U.S. District Court Denies Preliminary Injunction Against Florida 'Stop WOKE' Law

By Jim Paretti, Nancy A. Johnson, and Cindy-Ann L. Thomas © Littler July 7, 2022
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​On June 27, the U.S. District Court for the Northern District of Florida denied a request to enjoin the provisions of Florida HB 7, named the Individual Freedom Act, or the so-called "Stop WOKE" law (the state's acronym for "Stop Wrongs to Our Kids and Employees"), which dramatically limits what and how employers can communicate to employees in workplace training relating to diversity, non-discrimination, and non-harassment. 

The law went into effect on July 1. At least for now, the court's decision means that an employer's diversity, equity and inclusion (DEI) training materials must refrain from sending any messaging to employees that could be construed as requiring employees to believe in concepts like privilege, oppression, and inherent biases that are based on race, color, national origin or sex.

Almost immediately after the law was signed, five individuals, including three teachers, a student, and a consultant who provides DEI training to employers, filed a lawsuit in the Northern District of Florida seeking a preliminary injunction against it.

The plaintiffs claim that the law violates free speech rights of Florida employers and educators, and that key provisions of the new law are unconstitutionally vague and overbroad when they impose sweeping general principles with which Florida employers are required to conform or with which they are prohibited to disagree.

The law makes it illegal for any covered employer to subject any individual working in Florida, as a condition of employment, to training or instruction that espouses or promotes such individual to believe that certain concepts constitute discrimination based on race, color, sex, or national origin.

Judge Walker's Decision

The court's decision tabled plaintiffs' substantive arguments. Judge Mark Walker avoided ruling on the constitutional questions raised as to whether law's provisions were unconstitutionally vague or violated free speech protections.

Instead, Judge Walker found that the plaintiff challenging the employment provisions of the law, a consultant who provides workplace training on diversity and inclusion, did not present evidence of standing. The court found that her relationship as a consultant to employers does not give her standing to complain of their potential injury from the law.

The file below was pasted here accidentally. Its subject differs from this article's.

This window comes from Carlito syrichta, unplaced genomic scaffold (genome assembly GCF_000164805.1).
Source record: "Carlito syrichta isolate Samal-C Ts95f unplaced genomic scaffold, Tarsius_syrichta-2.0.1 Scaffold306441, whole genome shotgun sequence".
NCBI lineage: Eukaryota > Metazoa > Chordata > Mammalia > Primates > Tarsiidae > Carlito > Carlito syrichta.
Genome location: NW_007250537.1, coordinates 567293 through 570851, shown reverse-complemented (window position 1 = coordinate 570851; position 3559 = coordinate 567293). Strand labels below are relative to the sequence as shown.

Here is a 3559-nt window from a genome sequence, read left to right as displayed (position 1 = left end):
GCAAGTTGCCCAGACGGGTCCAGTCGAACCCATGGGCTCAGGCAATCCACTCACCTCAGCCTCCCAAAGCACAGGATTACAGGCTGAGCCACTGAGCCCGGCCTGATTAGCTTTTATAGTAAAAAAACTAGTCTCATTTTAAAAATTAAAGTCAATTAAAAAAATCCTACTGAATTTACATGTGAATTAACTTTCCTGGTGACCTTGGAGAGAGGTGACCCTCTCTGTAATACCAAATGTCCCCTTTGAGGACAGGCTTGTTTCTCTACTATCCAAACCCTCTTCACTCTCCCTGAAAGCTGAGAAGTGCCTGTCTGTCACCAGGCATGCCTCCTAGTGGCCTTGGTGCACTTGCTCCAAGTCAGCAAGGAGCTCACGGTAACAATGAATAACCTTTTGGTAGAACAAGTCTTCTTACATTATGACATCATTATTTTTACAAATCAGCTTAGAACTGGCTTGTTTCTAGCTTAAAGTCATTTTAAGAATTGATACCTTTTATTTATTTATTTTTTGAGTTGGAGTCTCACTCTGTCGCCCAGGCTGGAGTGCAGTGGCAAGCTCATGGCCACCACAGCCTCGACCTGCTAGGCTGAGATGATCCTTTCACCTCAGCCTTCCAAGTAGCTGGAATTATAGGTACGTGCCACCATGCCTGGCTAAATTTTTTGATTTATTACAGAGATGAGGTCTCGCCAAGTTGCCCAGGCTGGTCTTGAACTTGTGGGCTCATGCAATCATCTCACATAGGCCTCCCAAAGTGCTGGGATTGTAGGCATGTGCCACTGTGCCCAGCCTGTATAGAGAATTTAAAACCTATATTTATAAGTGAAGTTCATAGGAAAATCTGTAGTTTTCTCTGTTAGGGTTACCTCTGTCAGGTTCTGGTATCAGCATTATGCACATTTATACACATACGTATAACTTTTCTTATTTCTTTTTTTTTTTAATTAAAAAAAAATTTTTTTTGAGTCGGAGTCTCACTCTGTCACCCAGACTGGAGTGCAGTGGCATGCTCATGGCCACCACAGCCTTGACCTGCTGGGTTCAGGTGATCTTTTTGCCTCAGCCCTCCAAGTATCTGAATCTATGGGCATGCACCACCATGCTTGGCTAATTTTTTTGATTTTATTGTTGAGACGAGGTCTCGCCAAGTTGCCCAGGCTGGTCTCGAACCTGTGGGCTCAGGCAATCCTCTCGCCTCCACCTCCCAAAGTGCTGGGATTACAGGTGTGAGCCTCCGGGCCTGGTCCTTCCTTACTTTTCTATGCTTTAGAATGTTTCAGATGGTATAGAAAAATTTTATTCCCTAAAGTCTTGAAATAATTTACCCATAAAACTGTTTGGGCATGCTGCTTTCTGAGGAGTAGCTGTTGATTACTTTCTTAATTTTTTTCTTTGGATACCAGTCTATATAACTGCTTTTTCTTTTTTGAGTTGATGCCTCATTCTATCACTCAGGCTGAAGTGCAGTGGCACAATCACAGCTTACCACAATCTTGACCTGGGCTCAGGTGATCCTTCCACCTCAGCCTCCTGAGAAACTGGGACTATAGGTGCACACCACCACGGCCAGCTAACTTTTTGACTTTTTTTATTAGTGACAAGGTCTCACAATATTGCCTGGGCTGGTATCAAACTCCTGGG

The plaintiff also argued injury because her business opportunities will diminish if employers cannot provide such training. Judge Walker determined that she did not present evidence that she actually lost any clients, that any clients told her that they would no longer hire her, or that any client has expressed trepidation about hiring her. 

Without standing to challenge the law, Judge Walker concluded that he was unable go any further in his analysis of the constitutional arguments presented.

He commented that "this court is not determining whether the challenged regulations are constitutional, morally correct, or good policy. And this order should not be interpreted as endorsing the law or the related Board of Education regulation."

He remarked that nothing prevents employers from raising the arguments raised by the plaintiff on their own behalf, specifically referring to another lawsuit that was filed recently.

Second Lawsuit

On June 22, a second lawsuit to block the "Stop WOKE" Act was filed in district court by Honeyfund.com, a Clearwater-based honeymoon registry company, which alleged its plan to provide certain DEI training to its employees in Florida appears to violate the law. This lawsuit is joined by another DEI consultant and a corporation that works with other companies to provide DEI trainings.

Immediately after filing their lawsuit, the plaintiffs in this case filed a notice of related matters, reflecting that their arguments largely mirror those raised by the plaintiff in the first challenge to the law.

Perhaps anticipating Judge Walker's ruling, the Honeyfund.com lawsuit is poised to fix the standing issue identified by Judge Walker and perhaps return the issue to his court to await a substantive decision on the constitutional challenges that he skirted in his opinion.  

Going Forward

It is likely that the court's decision will be appealed to the U.S. Circuit Court of Appeals for the Eleventh Circuit, which may uphold, reverse, or modify the lower court's decision.

Given the uncertainty as to the ultimate fate of the law, Florida employers with operations and/or employees in Florida should consider placing a strategic pause on mandatory training while they coordinate plans to take preparatory action to comply with the Act.

Florida employers that conduct DEI, unconscious bias, or respect at work trainings should consult with counsel as to the content, scope, and facilitation practices of such trainings and any related workplace DEI policies to ensure that they are compliant with the law.

Multistate employers with Florida operations should be mindful that a broad, companywide approach to trainings on these topics could inadvertently result in legal violations and damages.

By Jim Paretti is an attorney for Littler in Washington, D.C. Nancy A. Johnson is an attorney for Littler in Orlando, Florida. Cindy-Ann L. Thomas is an attorney for Littler in Charlotte, N.C. ©2022. All rights reserved. Reprinted with permission. 

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